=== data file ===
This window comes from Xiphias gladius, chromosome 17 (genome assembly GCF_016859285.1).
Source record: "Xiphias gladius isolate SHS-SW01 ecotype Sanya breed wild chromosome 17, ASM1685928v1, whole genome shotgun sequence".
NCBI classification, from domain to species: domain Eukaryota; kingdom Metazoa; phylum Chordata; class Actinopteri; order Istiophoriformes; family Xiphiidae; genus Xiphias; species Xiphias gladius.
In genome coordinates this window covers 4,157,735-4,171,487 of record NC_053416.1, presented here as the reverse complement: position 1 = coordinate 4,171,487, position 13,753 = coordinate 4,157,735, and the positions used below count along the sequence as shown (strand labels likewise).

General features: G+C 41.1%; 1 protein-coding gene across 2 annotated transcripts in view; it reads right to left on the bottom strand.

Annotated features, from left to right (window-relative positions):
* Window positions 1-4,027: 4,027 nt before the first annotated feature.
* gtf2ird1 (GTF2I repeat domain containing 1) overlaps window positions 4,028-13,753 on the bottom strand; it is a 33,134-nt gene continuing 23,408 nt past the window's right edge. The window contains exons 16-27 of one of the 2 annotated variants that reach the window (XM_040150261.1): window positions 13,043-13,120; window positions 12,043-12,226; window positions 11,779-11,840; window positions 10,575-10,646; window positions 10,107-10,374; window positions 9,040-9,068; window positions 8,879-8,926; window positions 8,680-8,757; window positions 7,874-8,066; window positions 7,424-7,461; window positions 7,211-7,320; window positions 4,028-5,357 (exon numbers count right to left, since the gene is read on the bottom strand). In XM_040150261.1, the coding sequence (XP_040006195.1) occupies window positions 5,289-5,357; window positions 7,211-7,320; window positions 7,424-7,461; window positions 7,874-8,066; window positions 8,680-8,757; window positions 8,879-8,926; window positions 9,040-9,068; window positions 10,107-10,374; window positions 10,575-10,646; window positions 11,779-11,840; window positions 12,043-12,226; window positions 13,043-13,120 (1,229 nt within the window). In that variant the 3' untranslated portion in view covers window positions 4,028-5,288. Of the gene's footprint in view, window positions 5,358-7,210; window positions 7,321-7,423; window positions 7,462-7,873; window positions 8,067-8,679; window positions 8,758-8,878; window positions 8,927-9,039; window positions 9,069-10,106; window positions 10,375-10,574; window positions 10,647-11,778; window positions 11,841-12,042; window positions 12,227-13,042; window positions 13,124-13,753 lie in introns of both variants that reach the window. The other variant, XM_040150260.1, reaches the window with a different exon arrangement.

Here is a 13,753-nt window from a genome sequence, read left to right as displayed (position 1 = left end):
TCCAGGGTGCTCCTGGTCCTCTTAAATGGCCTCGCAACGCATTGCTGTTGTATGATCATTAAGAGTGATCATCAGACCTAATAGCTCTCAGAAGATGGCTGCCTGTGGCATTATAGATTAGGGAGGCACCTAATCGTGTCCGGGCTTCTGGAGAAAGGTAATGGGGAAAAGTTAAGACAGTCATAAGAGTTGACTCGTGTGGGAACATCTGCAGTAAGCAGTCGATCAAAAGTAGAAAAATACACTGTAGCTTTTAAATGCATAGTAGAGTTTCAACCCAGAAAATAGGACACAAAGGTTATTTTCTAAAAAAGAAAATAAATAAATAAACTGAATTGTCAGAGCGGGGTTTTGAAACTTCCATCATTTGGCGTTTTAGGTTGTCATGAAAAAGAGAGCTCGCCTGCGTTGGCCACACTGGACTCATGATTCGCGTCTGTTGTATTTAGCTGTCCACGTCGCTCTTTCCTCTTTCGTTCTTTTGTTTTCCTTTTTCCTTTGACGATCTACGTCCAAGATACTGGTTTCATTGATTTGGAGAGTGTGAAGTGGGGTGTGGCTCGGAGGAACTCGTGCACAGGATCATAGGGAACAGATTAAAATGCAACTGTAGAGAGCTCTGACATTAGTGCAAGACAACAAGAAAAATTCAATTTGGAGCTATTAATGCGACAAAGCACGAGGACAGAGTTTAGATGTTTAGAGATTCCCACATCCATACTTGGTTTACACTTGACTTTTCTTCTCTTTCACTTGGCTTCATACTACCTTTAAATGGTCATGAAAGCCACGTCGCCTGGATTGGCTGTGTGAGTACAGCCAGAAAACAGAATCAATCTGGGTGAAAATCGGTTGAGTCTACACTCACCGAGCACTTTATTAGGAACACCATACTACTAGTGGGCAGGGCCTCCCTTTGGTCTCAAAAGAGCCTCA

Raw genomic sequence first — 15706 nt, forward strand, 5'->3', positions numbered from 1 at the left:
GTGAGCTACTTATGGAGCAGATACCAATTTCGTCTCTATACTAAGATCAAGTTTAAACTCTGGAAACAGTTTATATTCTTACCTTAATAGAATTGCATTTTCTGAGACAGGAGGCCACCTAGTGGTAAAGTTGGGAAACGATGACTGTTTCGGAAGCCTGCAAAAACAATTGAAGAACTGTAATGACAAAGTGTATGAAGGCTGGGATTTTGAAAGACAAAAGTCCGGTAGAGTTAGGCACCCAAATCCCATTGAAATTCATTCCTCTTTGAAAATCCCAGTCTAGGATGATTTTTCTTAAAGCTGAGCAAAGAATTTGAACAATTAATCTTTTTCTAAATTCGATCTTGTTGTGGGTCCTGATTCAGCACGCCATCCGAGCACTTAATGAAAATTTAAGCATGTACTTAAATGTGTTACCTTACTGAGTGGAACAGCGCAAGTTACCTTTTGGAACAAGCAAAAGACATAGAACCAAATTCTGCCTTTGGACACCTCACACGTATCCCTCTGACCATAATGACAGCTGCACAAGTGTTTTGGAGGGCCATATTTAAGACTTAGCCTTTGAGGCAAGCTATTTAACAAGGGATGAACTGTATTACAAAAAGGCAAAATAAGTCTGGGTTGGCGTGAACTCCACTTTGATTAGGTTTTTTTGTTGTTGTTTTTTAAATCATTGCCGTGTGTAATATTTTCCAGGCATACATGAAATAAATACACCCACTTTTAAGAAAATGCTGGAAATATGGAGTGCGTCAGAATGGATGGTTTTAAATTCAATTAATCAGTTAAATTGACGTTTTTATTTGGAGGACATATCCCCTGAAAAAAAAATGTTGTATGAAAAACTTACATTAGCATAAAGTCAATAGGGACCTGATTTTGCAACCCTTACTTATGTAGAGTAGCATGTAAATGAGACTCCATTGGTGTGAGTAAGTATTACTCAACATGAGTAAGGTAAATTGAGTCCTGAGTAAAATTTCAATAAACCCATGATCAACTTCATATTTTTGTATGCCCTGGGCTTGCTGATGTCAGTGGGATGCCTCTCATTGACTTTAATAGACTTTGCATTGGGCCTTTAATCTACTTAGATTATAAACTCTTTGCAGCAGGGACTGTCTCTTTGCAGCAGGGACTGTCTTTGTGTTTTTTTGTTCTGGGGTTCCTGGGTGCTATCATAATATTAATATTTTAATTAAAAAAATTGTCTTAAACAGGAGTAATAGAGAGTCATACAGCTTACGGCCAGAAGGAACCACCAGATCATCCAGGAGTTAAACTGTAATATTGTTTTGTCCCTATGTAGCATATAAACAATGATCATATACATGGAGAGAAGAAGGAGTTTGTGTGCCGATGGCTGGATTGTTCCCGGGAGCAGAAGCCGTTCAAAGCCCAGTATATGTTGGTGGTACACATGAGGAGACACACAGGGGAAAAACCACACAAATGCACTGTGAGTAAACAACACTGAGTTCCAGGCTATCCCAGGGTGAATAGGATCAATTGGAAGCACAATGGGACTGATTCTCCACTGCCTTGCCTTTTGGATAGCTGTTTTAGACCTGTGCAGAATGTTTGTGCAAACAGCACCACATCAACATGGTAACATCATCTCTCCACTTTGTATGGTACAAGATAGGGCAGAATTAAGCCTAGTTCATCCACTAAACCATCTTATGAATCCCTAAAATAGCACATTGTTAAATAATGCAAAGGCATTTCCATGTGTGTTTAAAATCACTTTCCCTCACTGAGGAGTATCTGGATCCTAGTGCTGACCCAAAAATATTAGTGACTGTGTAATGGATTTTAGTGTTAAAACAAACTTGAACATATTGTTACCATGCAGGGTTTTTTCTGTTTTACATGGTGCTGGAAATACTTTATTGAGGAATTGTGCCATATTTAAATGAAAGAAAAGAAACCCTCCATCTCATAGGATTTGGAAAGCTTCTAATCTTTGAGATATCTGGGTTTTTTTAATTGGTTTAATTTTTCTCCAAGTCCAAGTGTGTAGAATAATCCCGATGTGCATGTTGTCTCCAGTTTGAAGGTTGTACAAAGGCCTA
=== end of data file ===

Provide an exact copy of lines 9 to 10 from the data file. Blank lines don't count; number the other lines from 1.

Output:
Here is a 13,753-nt window from a genome sequence, read left to right as displayed (position 1 = left end):
TCCAGGGTGCTCCTGGTCCTCTTAAATGGCCTCGCAACGCATTGCTGTTGTATGATCATTAAGAGTGATCATCAGACCTAATAGCTCTCAGAAGATGGCTGCCTGTGGCATTATAGATTAGGGAGGCACCTAATCGTGTCCGGGCTTCTGGAGAAAGGTAATGGGGAAAAGTTAAGACAGTCATAAGAGTTGACTCGTGTGGGAACATCTGCAGTAAGCAGTCGATCAAAAGTAGAAAAATACACTGTAGCTTTTAAATGCATAGTAGAGTTTCAACCCAGAAAATAGGACACAAAGGTTATTTTCTAAAAAAGAAAATAAATAAATAAACTGAATTGTCAGAGCGGGGTTTTGAAACTTCCATCATTTGGCGTTTTAGGTTGTCATGAAAAAGAGAGCTCGCCTGCGTTGGCCACACTGGACTCATGATTCGCGTCTGTTGTATTTAGCTGTCCACGTCGCTCTTTCCTCTTTCGTTCTTTTGTTTTCCTTTTTCCTTTGACGATCTACGTCCAAGATACTGGTTTCATTGATTTGGAGAGTGTGAAGTGGGGTGTGGCTCGGAGGAACTCGTGCACAGGATCATAGGGAACAGATTAAAATGCAACTGTAGAGAGCTCTGACATTAGTGCAAGACAACAAGAAAAATTCAATTTGGAGCTATTAATGCGACAAAGCACGAGGACAGAGTTTAGATGTTTAGAGATTCCCACATCCATACTTGGTTTACACTTGACTTTTCTTCTCTTTCACTTGGCTTCATACTACCTTTAAATGGTCATGAAAGCCACGTCGCCTGGATTGGCTGTGTGAGTACAGCCAGAAAACAGAATCAATCTGGGTGAAAATCGGTTGAGTCTACACTCACCGAGCACTTTATTAGGAACACCATACTACTAGTGGGCAGGGCCTCCCTTTGGTCTCAAAAGAGCCTCA